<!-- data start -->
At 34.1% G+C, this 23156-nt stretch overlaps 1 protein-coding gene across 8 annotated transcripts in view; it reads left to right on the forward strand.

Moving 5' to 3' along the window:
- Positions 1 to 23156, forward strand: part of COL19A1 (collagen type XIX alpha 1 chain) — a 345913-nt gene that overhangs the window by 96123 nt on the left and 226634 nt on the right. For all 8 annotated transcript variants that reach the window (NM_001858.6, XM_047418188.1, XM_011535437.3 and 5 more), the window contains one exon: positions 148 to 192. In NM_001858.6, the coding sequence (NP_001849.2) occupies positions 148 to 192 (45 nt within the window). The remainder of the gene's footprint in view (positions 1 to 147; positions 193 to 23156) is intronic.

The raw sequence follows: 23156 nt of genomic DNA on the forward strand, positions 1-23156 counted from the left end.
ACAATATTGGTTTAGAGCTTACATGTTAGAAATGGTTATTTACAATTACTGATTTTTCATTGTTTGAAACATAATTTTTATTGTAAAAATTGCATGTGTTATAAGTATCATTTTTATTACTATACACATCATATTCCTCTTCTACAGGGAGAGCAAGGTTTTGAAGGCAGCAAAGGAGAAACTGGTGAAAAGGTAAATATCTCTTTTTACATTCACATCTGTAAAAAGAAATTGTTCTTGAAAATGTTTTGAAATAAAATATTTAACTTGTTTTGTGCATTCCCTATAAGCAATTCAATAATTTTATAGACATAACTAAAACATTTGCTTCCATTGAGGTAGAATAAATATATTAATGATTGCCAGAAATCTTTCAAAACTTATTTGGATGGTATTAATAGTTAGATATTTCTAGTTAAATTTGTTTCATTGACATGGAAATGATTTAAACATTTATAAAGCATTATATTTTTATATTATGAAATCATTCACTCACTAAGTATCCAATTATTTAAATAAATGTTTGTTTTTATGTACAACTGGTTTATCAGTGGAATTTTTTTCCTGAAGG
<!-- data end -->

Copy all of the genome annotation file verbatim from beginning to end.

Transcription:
At 34.1% G+C, this 23156-nt stretch overlaps 1 protein-coding gene across 8 annotated transcripts in view; it reads left to right on the forward strand.

Moving 5' to 3' along the window:
- Positions 1 to 23156, forward strand: part of COL19A1 (collagen type XIX alpha 1 chain) — a 345913-nt gene that overhangs the window by 96123 nt on the left and 226634 nt on the right. For all 8 annotated transcript variants that reach the window (NM_001858.6, XM_047418188.1, XM_011535437.3 and 5 more), the window contains one exon: positions 148 to 192. In NM_001858.6, the coding sequence (NP_001849.2) occupies positions 148 to 192 (45 nt within the window). The remainder of the gene's footprint in view (positions 1 to 147; positions 193 to 23156) is intronic.

The raw sequence follows: 23156 nt of genomic DNA on the forward strand, positions 1-23156 counted from the left end.
ACAATATTGGTTTAGAGCTTACATGTTAGAAATGGTTATTTACAATTACTGATTTTTCATTGTTTGAAACATAATTTTTATTGTAAAAATTGCATGTGTTATAAGTATCATTTTTATTACTATACACATCATATTCCTCTTCTACAGGGAGAGCAAGGTTTTGAAGGCAGCAAAGGAGAAACTGGTGAAAAGGTAAATATCTCTTTTTACATTCACATCTGTAAAAAGAAATTGTTCTTGAAAATGTTTTGAAATAAAATATTTAACTTGTTTTGTGCATTCCCTATAAGCAATTCAATAATTTTATAGACATAACTAAAACATTTGCTTCCATTGAGGTAGAATAAATATATTAATGATTGCCAGAAATCTTTCAAAACTTATTTGGATGGTATTAATAGTTAGATATTTCTAGTTAAATTTGTTTCATTGACATGGAAATGATTTAAACATTTATAAAGCATTATATTTTTATATTATGAAATCATTCACTCACTAAGTATCCAATTATTTAAATAAATGTTTGTTTTTATGTACAACTGGTTTATCAGTGGAATTTTTTTCCTGAAGG